Friday, July 12, 2024

MRC Pontiac Public Safety Committee recommending by-law updates across all 18 municipalities

The 18 local municipalities that make up MRC Pontiac are in the process of ratifying recommended updates to their current by-laws.
Being carried out at the suggestion of MRC Pontiac’s Public Safety Committee (CSP), the by-law updates concern topics related to parking, safety, peace and order in public areas, nuisances, peddling, outdoor use of water and alarm systems.
The updates also recommend an increase of fines for various infractions.
The Public Safety Committee’s recommendations were presented to the MRC’s Council of Mayors in June, where they were adopted unanimously. The amendments have now been sent to the councils of each municipality where, as of publication, they are at various stages of consideration.
The Public Safety Committee is composed of seven mayors – Sandra Armstrong (Mansfield and Pontefract), Alain Gagnon (Bryson), Donald Gagnon (Chichester), Ed Walsh (Clarendon), Odette Godin (Waltham), Doug Rouselle (Rapides-des-Joachims), and Karen Daly-Kelly (Thorne) – as well as representatives of the Sûreté du Québec (SQ). Among other things, it is responsible for overseeing the coordination of by-laws across the MRC.

“The purpose of the CSP is to involve elected municipal officials in maintaining a safe living environment. It ensures a follow-up on the police services offered by the Sûreté in the MRC or the equivalent territory while creating a privileged communication link between the Sûreté and the clientele it serves,” reads a description on the MRC website, translated into English.
An example of a by-law update recommended by the Public Safety Committee would be an “increase to the cost of fines specific to parking in a handicap zone without permission (section 9) from $100 to $250.”
Another example concerns the “use of drinking water for purposes of lawn watering, car washing or pool filling” during a water shortage.
According to current by-law’s concerning the use of outdoor water, during a water shortage, municipal councils can issue a resolution prohibiting or setting terms on water usage within their jurisdiction. The Public Safety Committees recommendations include the “added possibility of inspection outside of 7 am to 7 pm if use of exterior water can be seen from public roadway” in such an instance.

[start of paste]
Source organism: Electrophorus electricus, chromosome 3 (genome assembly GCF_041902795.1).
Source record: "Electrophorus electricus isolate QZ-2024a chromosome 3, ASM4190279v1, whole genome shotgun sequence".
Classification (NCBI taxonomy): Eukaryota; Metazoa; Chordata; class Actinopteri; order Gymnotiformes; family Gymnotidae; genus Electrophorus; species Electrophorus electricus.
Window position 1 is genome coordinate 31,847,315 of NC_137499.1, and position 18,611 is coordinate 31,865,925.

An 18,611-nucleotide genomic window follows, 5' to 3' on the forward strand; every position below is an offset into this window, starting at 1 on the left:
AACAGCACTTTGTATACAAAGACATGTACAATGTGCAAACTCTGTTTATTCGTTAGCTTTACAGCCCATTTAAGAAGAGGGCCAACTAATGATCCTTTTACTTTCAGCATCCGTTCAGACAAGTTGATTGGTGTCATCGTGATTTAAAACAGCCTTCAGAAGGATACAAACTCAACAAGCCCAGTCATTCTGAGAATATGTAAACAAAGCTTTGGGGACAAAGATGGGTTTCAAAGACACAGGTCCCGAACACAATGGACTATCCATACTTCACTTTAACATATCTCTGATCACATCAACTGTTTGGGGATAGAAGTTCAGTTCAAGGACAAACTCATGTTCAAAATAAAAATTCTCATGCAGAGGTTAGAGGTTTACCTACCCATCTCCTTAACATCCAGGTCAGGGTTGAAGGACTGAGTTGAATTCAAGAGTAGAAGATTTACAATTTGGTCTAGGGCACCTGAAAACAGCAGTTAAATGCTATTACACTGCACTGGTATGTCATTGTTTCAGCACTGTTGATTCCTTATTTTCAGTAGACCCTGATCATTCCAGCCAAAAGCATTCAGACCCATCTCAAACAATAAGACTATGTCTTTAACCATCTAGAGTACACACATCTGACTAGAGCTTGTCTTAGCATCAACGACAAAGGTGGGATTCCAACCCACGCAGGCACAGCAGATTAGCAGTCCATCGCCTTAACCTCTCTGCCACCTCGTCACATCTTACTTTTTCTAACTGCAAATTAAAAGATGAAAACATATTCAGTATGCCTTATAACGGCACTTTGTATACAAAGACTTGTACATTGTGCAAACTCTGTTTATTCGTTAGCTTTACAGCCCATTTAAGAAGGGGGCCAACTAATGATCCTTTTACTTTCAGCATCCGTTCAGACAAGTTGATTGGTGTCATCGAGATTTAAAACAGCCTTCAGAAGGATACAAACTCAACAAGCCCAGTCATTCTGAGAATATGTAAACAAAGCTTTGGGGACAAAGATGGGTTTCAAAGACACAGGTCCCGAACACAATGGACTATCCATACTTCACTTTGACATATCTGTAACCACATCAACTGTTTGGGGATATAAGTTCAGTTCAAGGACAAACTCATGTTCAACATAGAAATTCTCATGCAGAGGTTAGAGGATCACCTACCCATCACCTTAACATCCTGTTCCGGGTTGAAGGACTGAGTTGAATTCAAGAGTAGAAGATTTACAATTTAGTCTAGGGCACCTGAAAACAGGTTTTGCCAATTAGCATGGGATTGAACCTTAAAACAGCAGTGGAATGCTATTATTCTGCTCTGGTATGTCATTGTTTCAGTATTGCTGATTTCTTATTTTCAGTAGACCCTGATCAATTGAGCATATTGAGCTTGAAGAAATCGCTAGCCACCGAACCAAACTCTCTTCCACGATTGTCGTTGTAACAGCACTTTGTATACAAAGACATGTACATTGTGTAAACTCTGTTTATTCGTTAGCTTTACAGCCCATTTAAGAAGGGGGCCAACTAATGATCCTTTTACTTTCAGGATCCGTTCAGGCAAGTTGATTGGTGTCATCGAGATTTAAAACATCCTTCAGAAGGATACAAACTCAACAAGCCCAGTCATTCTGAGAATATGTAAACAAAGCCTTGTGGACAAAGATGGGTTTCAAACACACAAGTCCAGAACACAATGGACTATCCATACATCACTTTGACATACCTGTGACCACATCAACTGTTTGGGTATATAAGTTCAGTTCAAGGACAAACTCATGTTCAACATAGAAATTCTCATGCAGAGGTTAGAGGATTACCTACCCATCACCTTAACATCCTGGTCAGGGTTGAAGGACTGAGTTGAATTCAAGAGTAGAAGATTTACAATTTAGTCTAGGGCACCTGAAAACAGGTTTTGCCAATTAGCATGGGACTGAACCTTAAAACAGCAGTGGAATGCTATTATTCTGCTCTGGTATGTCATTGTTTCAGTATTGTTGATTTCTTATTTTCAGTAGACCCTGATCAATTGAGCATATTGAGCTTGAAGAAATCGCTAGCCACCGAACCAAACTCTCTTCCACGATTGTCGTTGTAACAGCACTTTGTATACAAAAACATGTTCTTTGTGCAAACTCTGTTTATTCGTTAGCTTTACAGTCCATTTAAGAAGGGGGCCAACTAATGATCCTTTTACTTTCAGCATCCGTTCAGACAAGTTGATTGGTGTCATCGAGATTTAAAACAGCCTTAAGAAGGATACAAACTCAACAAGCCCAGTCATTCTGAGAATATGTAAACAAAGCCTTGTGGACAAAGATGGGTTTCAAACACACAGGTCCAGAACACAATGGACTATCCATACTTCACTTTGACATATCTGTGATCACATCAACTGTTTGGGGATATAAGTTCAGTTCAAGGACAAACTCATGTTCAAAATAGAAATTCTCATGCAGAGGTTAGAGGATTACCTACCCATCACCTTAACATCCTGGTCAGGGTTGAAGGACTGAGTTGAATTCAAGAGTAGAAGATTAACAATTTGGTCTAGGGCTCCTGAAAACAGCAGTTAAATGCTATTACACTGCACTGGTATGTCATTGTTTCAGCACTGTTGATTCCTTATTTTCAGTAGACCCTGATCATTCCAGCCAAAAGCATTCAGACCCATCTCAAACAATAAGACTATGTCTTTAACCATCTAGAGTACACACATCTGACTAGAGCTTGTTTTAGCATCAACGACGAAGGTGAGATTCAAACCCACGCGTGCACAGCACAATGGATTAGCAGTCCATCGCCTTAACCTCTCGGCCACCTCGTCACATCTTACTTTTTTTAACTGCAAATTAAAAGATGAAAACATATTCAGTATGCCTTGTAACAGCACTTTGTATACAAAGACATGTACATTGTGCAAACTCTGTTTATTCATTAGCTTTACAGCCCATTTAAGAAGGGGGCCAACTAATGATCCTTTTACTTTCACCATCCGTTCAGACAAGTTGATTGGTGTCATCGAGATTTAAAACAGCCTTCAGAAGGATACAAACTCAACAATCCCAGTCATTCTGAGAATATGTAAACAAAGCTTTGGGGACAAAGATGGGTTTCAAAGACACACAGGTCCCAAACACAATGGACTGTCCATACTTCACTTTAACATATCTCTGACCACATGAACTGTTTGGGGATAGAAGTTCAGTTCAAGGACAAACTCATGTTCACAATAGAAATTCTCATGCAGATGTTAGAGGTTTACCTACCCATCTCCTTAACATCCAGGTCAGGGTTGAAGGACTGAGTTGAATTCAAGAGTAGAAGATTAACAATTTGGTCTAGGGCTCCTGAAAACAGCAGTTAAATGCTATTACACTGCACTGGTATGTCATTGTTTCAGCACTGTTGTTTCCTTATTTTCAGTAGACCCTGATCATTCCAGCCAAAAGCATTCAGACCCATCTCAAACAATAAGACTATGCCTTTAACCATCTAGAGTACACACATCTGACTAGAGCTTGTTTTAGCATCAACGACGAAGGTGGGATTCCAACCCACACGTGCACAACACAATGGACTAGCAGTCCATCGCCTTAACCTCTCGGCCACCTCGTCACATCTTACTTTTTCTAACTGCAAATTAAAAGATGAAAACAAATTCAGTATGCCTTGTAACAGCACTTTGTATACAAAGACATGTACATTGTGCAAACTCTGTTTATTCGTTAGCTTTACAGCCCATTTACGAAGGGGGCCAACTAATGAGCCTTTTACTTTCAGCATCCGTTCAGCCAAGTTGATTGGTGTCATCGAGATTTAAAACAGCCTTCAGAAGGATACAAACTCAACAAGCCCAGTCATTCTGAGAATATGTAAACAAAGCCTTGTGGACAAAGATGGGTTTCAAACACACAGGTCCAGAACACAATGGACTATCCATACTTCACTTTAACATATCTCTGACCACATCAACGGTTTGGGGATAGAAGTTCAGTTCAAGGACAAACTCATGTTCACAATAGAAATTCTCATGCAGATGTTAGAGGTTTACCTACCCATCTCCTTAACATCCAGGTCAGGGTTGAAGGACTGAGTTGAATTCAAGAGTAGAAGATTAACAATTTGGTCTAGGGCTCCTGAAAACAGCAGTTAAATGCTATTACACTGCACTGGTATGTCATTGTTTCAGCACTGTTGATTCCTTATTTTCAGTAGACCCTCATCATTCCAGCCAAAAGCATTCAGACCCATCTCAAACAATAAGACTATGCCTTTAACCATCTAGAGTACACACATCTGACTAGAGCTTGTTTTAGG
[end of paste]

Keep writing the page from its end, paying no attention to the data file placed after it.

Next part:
“The reason the MRC has a committee that decides what the regulations are is because they have to match in each municipality. Each by-law has to be identical or very similar, at the very least, in order to be applied by the SQ, which is contracted by the MRC,” said Julien Gagnon, MRC Pontiac’s Public Security Coordinator.
Stemming from neither provincial nor federal authorities, by-laws are municipal ordinances that govern behaviour within a specific community. Addressing issues such as outdoor water-usage and parking, by-laws generally cover topics that would be impractical to legislate on a broader provincial or federal scale.
As MRC Pontiac’s by-laws are enacted at the municipal level, rather than provincially or federally, it is not within the SQ’s mandate to enforce them. Unlike the MRC des Collines-de-L’Outaouais, MRC Pontiac does not have its own police force and so contracts the enforcement of its municipal by-laws to the provincial SQ police force.
“We contract [the SQ] to do all the hiring and the policing. And it costs each municipality so much a year because it’s a contract. So, when we contract them to police here, they have to apply our by-laws,” Julien Gagnon explained to THE EQUITY.
The contracting out of bylaw enforcement by the MRC Pontiac to the SQ is a big reason why the 18 municipalities that make up the MRC work to synchronize their by-laws.
“If you had to apply 18 different by-laws, it would almost be unfeasible for a police officer to know every rule in every municipality,” Gagnon said.
Gagnon concluded by explaining that there was no catalyst for the timing of the recommendations, and that the Public Safety Committee had instead determined the MRC was overdue for a by-law update from its ongoing analysis.
“There’s no specific reason for it being now, other than it’s been in the works for a couple of years. Our last by-laws were from 2011, so we’re at least 10 years later, and we’re definitely due for an update, if not just for the cost of the administration and the police services that we’re paying for.”

Connor Lalande
Shawville July 13, 2023


This article is available free to all subscribers to The Equity. If you are a subscriber, please enter your email address and password below.


If you are a subscriber but have not yet set up your online account, please contact Liz Draper at to do so.


To become a subscriber to The Equity, please use our Subscribe page or contact